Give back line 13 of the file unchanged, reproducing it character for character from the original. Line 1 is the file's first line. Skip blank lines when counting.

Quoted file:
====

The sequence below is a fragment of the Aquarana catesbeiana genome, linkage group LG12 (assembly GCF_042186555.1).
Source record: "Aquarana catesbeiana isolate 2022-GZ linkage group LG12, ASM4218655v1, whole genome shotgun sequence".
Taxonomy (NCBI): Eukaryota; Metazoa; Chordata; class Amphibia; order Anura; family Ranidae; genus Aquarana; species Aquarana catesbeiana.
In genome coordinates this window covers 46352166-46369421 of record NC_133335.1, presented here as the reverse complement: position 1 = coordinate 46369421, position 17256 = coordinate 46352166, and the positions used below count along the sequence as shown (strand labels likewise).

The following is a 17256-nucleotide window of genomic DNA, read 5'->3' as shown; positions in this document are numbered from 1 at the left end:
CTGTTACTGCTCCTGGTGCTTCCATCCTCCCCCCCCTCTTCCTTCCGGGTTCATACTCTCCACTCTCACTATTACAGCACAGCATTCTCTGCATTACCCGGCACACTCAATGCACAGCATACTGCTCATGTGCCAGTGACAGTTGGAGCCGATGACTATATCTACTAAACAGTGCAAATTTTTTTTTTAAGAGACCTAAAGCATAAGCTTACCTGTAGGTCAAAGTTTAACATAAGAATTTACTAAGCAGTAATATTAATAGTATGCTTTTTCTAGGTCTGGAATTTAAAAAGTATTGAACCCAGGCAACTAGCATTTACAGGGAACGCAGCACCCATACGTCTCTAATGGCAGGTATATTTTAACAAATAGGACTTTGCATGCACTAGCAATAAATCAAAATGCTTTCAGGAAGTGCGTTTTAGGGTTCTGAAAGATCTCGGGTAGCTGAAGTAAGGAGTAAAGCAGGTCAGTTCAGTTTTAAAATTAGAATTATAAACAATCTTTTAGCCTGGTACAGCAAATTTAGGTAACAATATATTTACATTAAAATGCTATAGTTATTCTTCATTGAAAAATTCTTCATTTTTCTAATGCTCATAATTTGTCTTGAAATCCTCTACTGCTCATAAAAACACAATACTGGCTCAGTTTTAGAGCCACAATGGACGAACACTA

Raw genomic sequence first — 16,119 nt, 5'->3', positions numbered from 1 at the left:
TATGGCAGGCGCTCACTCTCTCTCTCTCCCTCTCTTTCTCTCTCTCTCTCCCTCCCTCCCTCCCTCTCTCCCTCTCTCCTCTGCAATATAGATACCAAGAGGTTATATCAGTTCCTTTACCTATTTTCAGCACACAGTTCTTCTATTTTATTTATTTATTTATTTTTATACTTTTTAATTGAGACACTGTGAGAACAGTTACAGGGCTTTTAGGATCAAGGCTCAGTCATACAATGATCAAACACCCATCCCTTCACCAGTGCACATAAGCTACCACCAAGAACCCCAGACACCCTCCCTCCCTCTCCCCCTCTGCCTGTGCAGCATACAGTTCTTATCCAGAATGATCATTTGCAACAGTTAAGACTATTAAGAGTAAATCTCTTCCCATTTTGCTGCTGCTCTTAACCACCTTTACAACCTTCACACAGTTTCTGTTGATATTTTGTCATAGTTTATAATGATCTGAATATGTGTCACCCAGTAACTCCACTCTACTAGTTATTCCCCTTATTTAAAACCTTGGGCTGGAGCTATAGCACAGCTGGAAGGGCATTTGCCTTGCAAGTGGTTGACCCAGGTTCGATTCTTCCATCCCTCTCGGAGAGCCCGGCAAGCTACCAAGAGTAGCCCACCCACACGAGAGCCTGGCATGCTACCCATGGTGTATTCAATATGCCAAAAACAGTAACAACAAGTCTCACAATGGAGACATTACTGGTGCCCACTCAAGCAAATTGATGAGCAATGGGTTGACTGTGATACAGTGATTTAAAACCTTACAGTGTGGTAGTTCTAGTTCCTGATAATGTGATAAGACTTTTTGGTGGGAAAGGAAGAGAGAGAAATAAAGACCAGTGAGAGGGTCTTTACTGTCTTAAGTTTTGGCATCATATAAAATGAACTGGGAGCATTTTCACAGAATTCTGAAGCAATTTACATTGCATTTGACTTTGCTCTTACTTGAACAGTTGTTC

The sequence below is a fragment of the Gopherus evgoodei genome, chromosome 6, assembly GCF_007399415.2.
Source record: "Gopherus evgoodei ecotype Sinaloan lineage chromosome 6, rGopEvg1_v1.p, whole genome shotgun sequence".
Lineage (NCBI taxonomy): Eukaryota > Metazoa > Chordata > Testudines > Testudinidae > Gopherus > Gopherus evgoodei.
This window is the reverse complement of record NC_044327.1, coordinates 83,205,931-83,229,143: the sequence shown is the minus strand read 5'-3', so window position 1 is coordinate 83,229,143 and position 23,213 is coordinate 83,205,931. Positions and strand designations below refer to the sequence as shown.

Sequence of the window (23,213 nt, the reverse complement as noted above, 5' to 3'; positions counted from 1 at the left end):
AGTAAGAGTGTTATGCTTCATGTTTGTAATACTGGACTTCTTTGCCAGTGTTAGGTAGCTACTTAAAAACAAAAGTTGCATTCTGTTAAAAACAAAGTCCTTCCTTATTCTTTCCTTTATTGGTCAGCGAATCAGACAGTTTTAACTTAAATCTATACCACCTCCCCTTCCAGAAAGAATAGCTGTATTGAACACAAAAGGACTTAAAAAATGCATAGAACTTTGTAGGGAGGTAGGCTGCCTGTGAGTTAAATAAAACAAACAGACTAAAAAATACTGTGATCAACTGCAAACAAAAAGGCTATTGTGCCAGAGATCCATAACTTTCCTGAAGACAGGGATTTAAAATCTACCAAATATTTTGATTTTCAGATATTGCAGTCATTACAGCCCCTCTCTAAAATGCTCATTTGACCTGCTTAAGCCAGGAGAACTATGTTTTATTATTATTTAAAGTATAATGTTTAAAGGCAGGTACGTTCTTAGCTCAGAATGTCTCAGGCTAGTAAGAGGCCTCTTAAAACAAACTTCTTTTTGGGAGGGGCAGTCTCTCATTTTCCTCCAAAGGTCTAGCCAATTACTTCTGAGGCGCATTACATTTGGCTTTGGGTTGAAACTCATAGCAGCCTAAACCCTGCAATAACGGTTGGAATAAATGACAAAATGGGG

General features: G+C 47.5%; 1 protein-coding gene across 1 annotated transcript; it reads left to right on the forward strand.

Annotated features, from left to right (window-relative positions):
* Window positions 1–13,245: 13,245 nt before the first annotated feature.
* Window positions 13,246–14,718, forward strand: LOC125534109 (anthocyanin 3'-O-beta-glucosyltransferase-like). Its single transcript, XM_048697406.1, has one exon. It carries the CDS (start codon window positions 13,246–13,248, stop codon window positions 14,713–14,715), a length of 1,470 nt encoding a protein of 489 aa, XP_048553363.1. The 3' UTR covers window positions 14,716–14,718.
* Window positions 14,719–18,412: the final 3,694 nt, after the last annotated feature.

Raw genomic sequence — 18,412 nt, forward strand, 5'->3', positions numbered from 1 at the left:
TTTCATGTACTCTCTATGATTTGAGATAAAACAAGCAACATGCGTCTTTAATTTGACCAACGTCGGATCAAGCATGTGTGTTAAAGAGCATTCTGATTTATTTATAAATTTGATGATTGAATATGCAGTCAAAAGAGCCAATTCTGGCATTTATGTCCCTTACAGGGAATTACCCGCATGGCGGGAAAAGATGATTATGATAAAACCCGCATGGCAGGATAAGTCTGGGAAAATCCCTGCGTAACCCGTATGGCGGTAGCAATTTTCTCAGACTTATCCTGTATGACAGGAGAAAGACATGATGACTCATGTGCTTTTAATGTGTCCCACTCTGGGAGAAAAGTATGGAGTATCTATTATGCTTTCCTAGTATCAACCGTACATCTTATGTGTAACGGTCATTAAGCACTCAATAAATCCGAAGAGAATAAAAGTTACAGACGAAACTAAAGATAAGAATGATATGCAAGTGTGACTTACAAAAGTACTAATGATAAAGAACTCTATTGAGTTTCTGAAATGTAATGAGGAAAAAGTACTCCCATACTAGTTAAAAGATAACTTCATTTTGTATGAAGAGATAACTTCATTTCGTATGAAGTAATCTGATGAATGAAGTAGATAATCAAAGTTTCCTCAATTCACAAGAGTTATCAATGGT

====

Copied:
Sequence of the window (23,213 nt, the reverse complement as noted above, 5' to 3'; positions counted from 1 at the left end):